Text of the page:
I am writing this blog post more for myself than any other reason. That’s because I think that, firstly, I need to take a moment and reflect upon where I am at as we approach the end of the third year of my doctorate, and secondly, because I wanted to reflect on my recent thinking. This will be an effort to do both.
Firstly, a Ph D must make an original contribution to theory, backed by research and fieldwork. Therefore, there must be a theoretical basis for my research – I must select through which lens (and I’m aware that metaphor has limitations) I’m going to view my data, and how my interpretation of that data will influence my contribution to theory. After all, if I approach my work through the lens of critical theory, then that will necessarily mean something very different than if I approach it through a postmodernist or poststructuralist perspective.
So, let’s restate my position.
I’m exploring the ways that education contributes to the development of justice oriented citizens. The title of my thesis is ‘The possibilities and challenges for ‘thick’ citizenship education amongst Australian stage 5 students in a digital age.’ Although my supervisor and I devised that title almost three years ago, I think that it still fits my topic well.
I’m interested in this topic because, based on my experiences, I think that schooling is an effective means of disempowering young people, rather than doing what I (and, it should be mentioned, the Federal Government) think is important – preparing young people to take an active role in society by empowering them to act as participants, not consumers, in democratic society.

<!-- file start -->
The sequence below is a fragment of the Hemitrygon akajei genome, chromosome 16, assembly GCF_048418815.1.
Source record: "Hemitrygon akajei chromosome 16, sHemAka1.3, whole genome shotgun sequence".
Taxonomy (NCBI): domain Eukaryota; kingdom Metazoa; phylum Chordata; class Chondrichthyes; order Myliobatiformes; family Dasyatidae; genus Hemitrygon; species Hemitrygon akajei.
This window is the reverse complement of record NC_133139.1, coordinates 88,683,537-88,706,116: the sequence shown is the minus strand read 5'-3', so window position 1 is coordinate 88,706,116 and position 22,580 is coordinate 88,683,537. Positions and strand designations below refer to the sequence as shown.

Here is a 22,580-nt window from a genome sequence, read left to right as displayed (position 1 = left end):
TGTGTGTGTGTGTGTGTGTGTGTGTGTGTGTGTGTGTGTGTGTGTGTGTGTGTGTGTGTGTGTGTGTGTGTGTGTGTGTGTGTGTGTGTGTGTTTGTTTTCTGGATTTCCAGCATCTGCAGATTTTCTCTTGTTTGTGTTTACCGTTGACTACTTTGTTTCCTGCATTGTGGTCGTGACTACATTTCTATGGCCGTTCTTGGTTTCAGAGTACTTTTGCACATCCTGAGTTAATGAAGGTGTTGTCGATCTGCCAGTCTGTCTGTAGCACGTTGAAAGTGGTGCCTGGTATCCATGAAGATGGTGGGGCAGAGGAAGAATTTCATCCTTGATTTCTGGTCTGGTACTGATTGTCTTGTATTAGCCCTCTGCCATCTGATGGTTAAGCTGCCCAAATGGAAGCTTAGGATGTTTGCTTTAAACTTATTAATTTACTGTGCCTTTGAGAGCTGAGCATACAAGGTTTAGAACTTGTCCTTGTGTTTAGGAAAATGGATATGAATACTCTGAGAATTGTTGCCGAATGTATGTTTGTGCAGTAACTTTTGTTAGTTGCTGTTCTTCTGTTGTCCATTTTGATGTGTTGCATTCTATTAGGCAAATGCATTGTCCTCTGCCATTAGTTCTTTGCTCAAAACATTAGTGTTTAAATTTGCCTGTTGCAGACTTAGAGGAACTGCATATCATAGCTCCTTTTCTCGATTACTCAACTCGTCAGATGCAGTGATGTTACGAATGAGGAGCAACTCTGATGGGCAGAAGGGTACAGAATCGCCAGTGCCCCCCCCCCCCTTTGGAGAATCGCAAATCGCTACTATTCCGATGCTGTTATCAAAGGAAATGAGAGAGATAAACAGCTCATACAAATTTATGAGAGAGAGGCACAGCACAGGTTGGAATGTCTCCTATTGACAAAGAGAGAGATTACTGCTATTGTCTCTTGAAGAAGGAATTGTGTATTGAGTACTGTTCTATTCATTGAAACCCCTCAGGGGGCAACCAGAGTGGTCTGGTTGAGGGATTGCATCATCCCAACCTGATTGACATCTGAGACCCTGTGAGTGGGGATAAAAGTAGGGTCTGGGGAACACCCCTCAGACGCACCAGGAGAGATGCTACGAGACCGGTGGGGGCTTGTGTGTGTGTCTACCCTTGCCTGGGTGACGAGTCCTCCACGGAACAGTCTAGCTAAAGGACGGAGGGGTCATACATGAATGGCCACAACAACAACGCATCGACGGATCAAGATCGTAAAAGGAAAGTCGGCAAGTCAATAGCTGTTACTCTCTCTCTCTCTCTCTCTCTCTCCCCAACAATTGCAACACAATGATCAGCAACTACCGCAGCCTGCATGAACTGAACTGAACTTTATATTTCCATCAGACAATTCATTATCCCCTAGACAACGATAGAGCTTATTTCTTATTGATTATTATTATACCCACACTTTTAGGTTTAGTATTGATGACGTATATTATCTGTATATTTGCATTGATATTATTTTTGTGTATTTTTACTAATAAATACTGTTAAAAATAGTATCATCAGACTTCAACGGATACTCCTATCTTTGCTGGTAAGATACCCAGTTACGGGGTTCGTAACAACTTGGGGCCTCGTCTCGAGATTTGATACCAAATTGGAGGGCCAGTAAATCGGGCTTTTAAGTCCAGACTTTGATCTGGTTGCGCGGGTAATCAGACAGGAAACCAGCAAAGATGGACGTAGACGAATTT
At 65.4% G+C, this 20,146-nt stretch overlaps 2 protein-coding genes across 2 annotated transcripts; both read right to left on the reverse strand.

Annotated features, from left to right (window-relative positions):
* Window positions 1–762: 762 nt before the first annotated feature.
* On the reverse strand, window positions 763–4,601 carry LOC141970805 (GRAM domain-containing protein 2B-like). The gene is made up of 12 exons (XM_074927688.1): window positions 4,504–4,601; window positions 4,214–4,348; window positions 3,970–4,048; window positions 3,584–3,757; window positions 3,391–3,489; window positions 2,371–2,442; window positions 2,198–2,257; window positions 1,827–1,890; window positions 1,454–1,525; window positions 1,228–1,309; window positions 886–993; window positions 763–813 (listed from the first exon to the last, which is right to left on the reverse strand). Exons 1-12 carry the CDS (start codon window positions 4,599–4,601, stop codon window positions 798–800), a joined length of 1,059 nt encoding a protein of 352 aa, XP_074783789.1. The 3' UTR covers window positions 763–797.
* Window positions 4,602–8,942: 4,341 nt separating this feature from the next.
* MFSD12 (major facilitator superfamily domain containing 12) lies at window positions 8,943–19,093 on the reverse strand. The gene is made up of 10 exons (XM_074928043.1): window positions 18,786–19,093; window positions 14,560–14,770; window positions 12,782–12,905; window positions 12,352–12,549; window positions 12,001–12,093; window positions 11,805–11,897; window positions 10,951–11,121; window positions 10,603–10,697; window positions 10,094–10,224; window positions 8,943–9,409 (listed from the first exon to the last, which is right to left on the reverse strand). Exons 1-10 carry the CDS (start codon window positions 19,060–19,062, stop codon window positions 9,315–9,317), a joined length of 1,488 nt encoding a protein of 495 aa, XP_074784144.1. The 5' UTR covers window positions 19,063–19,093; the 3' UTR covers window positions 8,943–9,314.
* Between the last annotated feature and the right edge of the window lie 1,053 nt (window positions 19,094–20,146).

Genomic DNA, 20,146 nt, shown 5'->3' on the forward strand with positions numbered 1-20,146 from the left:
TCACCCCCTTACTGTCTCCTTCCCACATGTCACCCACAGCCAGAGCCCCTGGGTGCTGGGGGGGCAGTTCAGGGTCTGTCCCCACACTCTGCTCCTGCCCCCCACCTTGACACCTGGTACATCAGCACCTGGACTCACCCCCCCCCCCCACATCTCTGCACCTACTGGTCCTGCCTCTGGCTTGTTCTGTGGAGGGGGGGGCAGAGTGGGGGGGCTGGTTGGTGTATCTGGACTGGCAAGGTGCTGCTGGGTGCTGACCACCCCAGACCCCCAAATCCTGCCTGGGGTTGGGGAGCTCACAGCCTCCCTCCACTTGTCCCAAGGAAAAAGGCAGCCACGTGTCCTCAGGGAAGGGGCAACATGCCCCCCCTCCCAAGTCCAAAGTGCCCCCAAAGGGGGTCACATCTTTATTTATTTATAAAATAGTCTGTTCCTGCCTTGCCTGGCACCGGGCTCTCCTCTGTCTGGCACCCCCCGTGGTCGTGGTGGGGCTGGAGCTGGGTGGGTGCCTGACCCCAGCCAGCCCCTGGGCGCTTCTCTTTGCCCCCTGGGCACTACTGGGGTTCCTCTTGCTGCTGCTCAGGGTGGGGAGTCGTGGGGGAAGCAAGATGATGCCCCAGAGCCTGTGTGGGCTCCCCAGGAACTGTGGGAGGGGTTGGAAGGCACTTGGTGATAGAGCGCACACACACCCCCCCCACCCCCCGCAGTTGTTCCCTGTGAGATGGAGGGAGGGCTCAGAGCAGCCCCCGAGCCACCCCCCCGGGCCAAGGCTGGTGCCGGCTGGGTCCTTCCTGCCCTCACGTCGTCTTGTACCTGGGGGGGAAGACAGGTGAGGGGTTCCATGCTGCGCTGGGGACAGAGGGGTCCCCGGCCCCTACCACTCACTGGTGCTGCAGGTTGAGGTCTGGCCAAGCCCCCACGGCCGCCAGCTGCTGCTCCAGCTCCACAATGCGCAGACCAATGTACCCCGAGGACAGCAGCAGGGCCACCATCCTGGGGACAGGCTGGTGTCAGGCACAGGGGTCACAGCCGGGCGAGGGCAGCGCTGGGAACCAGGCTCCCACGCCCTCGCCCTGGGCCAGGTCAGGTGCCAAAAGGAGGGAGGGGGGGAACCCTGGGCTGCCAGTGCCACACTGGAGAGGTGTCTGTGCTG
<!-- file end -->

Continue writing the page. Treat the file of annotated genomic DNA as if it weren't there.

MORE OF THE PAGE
Normally, this is called ‘active citizenship’. Apparently, in Australia (and around the world), education is doing this poorly – young people are supposedly less engaged in civic and social institutions than ever before. Whether this is actually true, or is simply failing to reflect the changes in the way that young people engage with society, is a matter of debate. The reasons for this decline – if it is happening – is equally a matter of debate.
I think the idea of ‘justice oriented’ citizenship is better, anyway. It suggests an engagement with the macroeconomic causes of injustice – and a commitment to working to addressing these injustices. In these cases, injustice is not caused by personal failings, but rather structural inequalities. It’s a Marxist way of looking at the world, it’s true, and this is problem one: where does this fit in in a poststructuralist paradigm?
It is my belief that maximal education processes – where they way things are taught is as important as what is taught – aid in the development of such justice oriented citizens. This is problem number two: if this is the case, and such approaches are important, why do they work?
This is where theory comes into it. If I take, for example, the work of Robert Putnam, who explored social capital, is this kind of educational process a success because it increases the social capital of the participants in the project? Is social capital an essential attribute of a justice-oriented citizen? If it is, how does one best develop this in an educational institution?